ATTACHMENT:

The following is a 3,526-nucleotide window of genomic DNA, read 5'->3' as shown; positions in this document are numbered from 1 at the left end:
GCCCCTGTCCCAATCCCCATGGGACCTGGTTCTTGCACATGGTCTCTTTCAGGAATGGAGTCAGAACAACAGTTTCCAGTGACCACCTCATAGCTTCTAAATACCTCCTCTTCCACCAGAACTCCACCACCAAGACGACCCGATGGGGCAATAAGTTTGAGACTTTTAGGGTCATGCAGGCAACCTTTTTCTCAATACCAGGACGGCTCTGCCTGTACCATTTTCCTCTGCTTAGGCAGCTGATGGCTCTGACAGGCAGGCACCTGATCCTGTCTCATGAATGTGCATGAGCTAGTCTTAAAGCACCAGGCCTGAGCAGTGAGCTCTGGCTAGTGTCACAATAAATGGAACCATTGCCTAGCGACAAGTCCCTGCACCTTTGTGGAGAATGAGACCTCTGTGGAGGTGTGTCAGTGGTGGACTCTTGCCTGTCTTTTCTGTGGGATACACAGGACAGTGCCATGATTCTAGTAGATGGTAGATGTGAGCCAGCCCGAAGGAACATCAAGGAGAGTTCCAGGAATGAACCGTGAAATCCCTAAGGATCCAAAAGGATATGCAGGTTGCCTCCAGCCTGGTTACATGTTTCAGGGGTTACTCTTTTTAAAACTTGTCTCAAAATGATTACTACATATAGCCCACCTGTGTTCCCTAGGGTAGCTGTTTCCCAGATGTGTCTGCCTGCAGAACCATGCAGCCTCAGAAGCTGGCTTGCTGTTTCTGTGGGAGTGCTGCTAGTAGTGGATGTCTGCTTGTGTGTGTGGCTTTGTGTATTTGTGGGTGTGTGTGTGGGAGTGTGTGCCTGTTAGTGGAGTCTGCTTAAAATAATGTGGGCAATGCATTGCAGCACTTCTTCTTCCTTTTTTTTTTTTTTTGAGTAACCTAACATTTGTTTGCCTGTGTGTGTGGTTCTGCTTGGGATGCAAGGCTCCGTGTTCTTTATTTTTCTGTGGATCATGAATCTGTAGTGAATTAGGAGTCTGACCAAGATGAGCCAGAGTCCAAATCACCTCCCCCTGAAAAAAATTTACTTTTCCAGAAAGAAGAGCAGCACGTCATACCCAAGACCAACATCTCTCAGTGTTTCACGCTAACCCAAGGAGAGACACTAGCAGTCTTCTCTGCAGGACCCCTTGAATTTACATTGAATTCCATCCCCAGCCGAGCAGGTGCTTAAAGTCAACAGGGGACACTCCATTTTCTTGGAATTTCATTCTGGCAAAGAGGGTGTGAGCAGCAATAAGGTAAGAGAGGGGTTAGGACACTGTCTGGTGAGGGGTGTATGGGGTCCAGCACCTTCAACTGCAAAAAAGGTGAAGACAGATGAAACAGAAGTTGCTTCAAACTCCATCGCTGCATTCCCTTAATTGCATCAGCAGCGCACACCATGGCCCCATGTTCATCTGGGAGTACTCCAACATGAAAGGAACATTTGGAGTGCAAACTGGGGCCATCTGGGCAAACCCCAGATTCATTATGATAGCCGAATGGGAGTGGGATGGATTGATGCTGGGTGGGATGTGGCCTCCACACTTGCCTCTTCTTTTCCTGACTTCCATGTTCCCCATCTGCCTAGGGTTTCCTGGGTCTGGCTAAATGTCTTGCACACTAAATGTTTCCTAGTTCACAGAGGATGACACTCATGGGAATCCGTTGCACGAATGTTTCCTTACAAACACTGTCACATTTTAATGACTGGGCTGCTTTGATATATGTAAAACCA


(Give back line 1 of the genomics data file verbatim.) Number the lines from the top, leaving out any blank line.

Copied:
The following is a 3,526-nucleotide window of genomic DNA, read 5'->3' as shown; positions in this document are numbered from 1 at the left end: